Polarization conversion efficiency (PCE) is a key figure of merit for a PSR, given bywhere and are the transmissions of the TE and TM modes when the TM mode is injected at the input port. Another is the extinction ratio (ER), defined as where is the TM mode transmission at the Cross port under the TM mode incidence. and [in Eq. (4)] are the TE and TM mode transmissions at the Bar port under the TE mode incidence. The other important parameters are insertion loss (IL) and cross talk (CL), written as
For the TM mode incidence, the transmissions are wavelength dependent and reaches its minimum value at the desired wavelength of 1.55 μm [Fig. 5(a)]. and are achieved within the wavelength range of 1.5 μm to 1.56 μm. At 1.55 μm, is 20.6 dB with a bit higher of 3.22 dB compared with other work. The loss comes from three aspects: one is the absorption loss of the metal material; another is the bending loss of the bent directional coupler; the third one is the coupling loss from hybrid plasmonic mode to the dielectric photonic mode at the interface between the HPW and the taper. The absorption loss of the HPW rises as the spacer layer thickness decreases. Therefore, the propagation loss could be reduced by increasing the spacer layer thickness. The bending loss can be easily suppressed when choosing a larger bending radius. The scattering loss mainly arises from the optical field distribution mismatch between the hybrid plasmonic mode and photonic mode. By adding a plasmonic tapered mode converter between the HPW and the SOI waveguide, the scattering loss could be effectively reduced.
Fig. 5. Wavelength dependence of the PSR. The transmission spectral responses for (a) TM and (b) TE mode input.
For the TE mode input [Fig. 5(b)], the transmissions are not sensitive to wavelength variation in the range of 1.5 μm to 1.56 μm. is above 32 dB and the is better than 0.08 dB within this range due to the large phase mismatch. For the wavelengths less than 1.5 μm, the effective index, i.e., the propagation constant of the TE mode in the HPW increases significantly, which reduces the phase mismatch. Therefore, rises as the wavelength declines due to the part of light coupled to the HPW. At 1.55 μm, the TM–TE PCE is over 99.9% with a CL less than −23 dB and −33 dB for TM and TE incidence, respectively (Fig. 6). Furthermore, the PCE is higher than 90% while maintaining CL below −19 dB within the bandwidth of 80 nm. Within the wavelength range of 1.45 μm to 1.5 μm, CL increases as the wavelength drops for both polarizations because of the decreasing phase mismatch. Since the refractive indices used in the theoretical calculation are directly from experimental data, there are some fluctuations in the curves (Figs. 5 and 6).
Fig. 6. PCE and CL of the PSR as a function of wavelength.
We further investigate the fabrication tolerance of the proposed PSR. According to the linewidth uniformity of the CMOS technology, the two adjacent bent waveguides in the coupling region have the same width variance . Therefore, the two waveguide widths and coupling gap should be , , and . Here, is the waveguide width deviation. When the TE-polarized light is launched [Fig. 7(a)], the transmissions are slightly affected by . Although drops and rises as increases due to the decreasing phase mismatch, is over 30 dB while is below 0.14 dB in the wide range of . For TM mode incidence [Fig. 7(b)], however, the transmissions are strongly dependent on because the propagation constant of the TE mode in the HPW is very sensitive to the waveguide width. and are obtained in the range of . The PCE is over 91% when . Although has a significant impact on the phase-match condition, such fabrication accuracy can be guaranteed if using the electron beam lithography (EBL) technique. The phase-matching condition is also dependent on the thickness of the layer , especially for TM mode incidence [Fig. 7(d)]. and are realized when . Fortunately, can be precisely controlled by optimizing the fabrication process. In the actual fabrication process of film prepared by PECVD, the depositing speed, depositing time, gas pressure, and temperature should be optimized in order to precisely control the layer thickness and the uniformity. Profiler and scanning electron microscopes can also be used to check the surface flatness. For TE polarization, however, the influence is slight [Fig. 7(c)]. is higher than 29 dB with less than 0.08 dB in the range of .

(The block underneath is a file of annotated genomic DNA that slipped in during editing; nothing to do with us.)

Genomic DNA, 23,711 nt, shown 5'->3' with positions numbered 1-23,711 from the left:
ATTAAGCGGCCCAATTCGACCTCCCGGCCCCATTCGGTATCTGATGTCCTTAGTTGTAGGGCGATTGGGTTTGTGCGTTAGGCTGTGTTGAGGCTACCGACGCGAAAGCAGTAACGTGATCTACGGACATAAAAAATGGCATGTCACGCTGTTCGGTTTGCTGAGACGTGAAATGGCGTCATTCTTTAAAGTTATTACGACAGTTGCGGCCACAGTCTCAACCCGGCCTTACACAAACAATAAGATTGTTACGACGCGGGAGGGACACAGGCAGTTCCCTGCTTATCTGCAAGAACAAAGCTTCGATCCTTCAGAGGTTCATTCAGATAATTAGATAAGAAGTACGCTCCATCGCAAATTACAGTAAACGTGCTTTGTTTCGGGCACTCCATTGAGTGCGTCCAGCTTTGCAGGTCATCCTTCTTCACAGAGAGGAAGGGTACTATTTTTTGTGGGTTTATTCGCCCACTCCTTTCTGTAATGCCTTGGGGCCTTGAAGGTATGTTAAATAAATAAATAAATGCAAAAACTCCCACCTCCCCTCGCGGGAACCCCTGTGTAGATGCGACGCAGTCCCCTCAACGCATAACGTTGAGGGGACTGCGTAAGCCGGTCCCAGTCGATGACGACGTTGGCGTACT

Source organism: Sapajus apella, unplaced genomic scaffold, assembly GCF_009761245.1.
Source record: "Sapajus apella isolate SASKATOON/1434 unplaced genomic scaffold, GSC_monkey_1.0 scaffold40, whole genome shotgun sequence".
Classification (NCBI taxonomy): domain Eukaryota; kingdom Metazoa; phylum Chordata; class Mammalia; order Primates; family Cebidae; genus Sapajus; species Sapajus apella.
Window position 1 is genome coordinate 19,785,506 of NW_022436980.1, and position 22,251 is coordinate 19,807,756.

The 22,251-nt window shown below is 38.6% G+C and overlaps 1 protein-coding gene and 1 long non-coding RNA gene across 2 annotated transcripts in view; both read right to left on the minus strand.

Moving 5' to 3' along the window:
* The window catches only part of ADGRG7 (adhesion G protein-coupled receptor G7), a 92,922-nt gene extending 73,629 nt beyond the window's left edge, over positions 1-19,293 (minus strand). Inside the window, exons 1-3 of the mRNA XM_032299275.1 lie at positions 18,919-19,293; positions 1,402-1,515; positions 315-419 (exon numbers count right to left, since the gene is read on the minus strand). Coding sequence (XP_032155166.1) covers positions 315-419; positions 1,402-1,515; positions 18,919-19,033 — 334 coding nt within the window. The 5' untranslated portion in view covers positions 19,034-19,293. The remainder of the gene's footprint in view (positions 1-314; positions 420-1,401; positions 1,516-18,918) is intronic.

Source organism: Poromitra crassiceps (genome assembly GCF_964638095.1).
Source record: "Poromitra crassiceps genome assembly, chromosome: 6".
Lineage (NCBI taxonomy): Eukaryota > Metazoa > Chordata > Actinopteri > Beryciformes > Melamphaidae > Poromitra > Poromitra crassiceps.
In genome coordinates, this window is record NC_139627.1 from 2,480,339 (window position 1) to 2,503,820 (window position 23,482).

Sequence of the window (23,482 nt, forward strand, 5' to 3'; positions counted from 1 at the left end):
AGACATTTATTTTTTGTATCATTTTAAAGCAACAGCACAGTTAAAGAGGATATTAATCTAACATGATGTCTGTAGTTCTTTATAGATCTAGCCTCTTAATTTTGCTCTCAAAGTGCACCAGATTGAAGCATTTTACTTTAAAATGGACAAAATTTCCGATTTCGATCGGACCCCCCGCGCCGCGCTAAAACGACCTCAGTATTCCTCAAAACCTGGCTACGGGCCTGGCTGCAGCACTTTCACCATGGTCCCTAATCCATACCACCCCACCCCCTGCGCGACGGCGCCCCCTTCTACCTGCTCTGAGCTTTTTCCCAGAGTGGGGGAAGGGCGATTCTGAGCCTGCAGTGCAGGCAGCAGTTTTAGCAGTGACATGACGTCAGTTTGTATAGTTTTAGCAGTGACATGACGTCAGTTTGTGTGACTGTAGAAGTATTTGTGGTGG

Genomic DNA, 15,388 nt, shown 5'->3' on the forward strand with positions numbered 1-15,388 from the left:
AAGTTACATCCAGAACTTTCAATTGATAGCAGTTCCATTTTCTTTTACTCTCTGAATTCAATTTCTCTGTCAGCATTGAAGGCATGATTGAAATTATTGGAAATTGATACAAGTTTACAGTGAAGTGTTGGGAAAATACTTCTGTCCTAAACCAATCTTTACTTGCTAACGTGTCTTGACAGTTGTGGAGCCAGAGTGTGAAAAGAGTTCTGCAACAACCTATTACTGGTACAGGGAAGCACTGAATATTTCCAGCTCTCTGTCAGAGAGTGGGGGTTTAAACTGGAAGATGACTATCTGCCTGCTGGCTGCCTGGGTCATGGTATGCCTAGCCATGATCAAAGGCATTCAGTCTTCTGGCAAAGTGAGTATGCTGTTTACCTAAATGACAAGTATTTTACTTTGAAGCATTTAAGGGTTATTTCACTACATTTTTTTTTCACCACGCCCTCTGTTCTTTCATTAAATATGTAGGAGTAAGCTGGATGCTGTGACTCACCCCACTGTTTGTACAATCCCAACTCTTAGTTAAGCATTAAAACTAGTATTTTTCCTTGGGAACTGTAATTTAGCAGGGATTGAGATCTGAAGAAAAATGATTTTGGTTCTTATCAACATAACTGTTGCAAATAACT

Fig. 7. Transmissions as functions of (a), (b) and (c), (d) , for TM and TE mode incidence.
In summary, a plasmonic polarization beam splitter-rotator based on an asymmetrical bent directional coupler is proposed. Benefitting from the bent structure and plasmonics-assisted asymmetry, birefringence is greatly enhanced, which results in an efficient cross-polarization coupling in a record shortest distance of only 5.21 μm. At 1.55 μm, a high polarization conversion efficiency is achieved with and . In addition, a polarization conversion efficiency higher than 90% with cross talk below −19 dB is obtained within the bandwidth of 80 nm. Furthermore, the proposed structure can be flexibly integrated with other photonic devices on SOI platforms and it provides a potential solution for future polarization-insensitive, high-density photonic integrated circuits.